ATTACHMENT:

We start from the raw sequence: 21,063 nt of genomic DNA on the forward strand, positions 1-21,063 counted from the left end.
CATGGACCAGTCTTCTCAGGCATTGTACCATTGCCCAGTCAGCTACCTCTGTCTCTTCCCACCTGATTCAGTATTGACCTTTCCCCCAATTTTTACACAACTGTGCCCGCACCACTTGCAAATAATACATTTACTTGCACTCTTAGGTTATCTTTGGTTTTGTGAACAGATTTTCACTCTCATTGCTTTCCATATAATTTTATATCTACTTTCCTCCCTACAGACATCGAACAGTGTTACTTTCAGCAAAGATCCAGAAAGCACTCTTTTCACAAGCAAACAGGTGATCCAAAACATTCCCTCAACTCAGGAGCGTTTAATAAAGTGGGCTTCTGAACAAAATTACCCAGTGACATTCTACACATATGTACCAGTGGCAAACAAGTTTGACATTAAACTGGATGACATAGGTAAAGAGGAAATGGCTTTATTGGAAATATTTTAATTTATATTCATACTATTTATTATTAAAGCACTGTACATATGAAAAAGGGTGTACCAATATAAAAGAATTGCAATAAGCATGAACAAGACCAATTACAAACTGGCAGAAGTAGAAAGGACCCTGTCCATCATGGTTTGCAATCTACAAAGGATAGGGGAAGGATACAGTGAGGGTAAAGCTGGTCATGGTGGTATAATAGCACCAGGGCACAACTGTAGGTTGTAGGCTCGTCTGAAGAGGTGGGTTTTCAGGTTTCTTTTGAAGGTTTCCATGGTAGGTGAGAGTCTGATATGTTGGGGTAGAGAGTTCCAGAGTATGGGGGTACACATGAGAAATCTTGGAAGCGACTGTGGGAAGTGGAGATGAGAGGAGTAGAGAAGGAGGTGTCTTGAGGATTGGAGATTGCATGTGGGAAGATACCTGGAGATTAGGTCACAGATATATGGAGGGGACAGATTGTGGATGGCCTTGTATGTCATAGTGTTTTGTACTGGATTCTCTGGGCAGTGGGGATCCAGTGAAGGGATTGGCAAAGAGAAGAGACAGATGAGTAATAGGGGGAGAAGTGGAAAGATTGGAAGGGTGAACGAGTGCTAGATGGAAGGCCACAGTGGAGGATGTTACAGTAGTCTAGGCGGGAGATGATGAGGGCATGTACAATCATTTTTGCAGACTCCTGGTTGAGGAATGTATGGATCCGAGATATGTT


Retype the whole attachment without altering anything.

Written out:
We start from the raw sequence: 21,063 nt of genomic DNA on the forward strand, positions 1-21,063 counted from the left end.
CATGGACCAGTCTTCTCAGGCATTGTACCATTGCCCAGTCAGCTACCTCTGTCTCTTCCCACCTGATTCAGTATTGACCTTTCCCCCAATTTTTACACAACTGTGCCCGCACCACTTGCAAATAATACATTTACTTGCACTCTTAGGTTATCTTTGGTTTTGTGAACAGATTTTCACTCTCATTGCTTTCCATATAATTTTATATCTACTTTCCTCCCTACAGACATCGAACAGTGTTACTTTCAGCAAAGATCCAGAAAGCACTCTTTTCACAAGCAAACAGGTGATCCAAAACATTCCCTCAACTCAGGAGCGTTTAATAAAGTGGGCTTCTGAACAAAATTACCCAGTGACATTCTACACATATGTACCAGTGGCAAACAAGTTTGACATTAAACTGGATGACATAGGTAAAGAGGAAATGGCTTTATTGGAAATATTTTAATTTATATTCATACTATTTATTATTAAAGCACTGTACATATGAAAAAGGGTGTACCAATATAAAAGAATTGCAATAAGCATGAACAAGACCAATTACAAACTGGCAGAAGTAGAAAGGACCCTGTCCATCATGGTTTGCAATCTACAAAGGATAGGGGAAGGATACAGTGAGGGTAAAGCTGGTCATGGTGGTATAATAGCACCAGGGCACAACTGTAGGTTGTAGGCTCGTCTGAAGAGGTGGGTTTTCAGGTTTCTTTTGAAGGTTTCCATGGTAGGTGAGAGTCTGATATGTTGGGGTAGAGAGTTCCAGAGTATGGGGGTACACATGAGAAATCTTGGAAGCGACTGTGGGAAGTGGAGATGAGAGGAGTAGAGAAGGAGGTGTCTTGAGGATTGGAGATTGCATGTGGGAAGATACCTGGAGATTAGGTCACAGATATATGGAGGGGACAGATTGTGGATGGCCTTGTATGTCATAGTGTTTTGTACTGGATTCTCTGGGCAGTGGGGATCCAGTGAAGGGATTGGCAAAGAGAAGAGACAGATGAGTAATAGGGGGAGAAGTGGAAAGATTGGAAGGGTGAACGAGTGCTAGATGGAAGGCCACAGTGGAGGATGTTACAGTAGTCTAGGCGGGAGATGATGAGGGCATGTACAATCATTTTTGCAGACTCCTGGTTGAGGAATGTATGGATCCGAGATATGTT